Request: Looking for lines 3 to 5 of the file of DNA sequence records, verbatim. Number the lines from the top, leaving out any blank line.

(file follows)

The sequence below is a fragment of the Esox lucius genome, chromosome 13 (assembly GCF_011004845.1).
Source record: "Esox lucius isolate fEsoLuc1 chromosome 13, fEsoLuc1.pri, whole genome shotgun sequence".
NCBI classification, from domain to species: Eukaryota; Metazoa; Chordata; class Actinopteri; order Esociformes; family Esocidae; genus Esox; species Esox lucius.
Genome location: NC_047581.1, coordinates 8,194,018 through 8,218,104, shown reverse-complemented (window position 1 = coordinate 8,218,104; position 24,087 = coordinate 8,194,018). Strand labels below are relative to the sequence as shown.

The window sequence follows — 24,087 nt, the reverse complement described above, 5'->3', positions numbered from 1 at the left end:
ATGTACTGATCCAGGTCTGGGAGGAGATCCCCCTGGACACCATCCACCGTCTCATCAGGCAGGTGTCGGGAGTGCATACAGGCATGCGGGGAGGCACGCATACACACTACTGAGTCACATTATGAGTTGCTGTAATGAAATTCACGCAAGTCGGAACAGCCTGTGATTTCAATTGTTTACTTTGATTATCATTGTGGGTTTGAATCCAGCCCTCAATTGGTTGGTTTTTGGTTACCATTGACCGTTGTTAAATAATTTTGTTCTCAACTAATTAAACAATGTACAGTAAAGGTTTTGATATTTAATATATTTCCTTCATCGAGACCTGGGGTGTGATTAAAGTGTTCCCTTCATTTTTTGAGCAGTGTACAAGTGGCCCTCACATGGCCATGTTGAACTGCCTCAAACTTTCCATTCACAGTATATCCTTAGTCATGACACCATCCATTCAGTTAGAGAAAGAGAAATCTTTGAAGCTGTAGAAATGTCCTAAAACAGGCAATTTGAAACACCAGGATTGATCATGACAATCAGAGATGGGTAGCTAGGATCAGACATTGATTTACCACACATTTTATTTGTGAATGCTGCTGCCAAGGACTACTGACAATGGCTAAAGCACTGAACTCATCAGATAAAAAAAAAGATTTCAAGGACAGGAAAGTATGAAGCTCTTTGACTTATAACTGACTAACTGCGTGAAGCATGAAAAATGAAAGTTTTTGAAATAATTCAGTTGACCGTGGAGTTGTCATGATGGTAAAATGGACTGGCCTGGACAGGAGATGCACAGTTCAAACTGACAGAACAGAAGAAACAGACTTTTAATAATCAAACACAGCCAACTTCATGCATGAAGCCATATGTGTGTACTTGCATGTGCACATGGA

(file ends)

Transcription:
NCBI classification, from domain to species: Eukaryota; Metazoa; Chordata; class Actinopteri; order Esociformes; family Esocidae; genus Esox; species Esox lucius.
Genome location: NC_047581.1, coordinates 8,194,018 through 8,218,104, shown reverse-complemented (window position 1 = coordinate 8,218,104; position 24,087 = coordinate 8,194,018). Strand labels below are relative to the sequence as shown.

The window sequence follows — 24,087 nt, the reverse complement described above, 5'->3', positions numbered from 1 at the left end: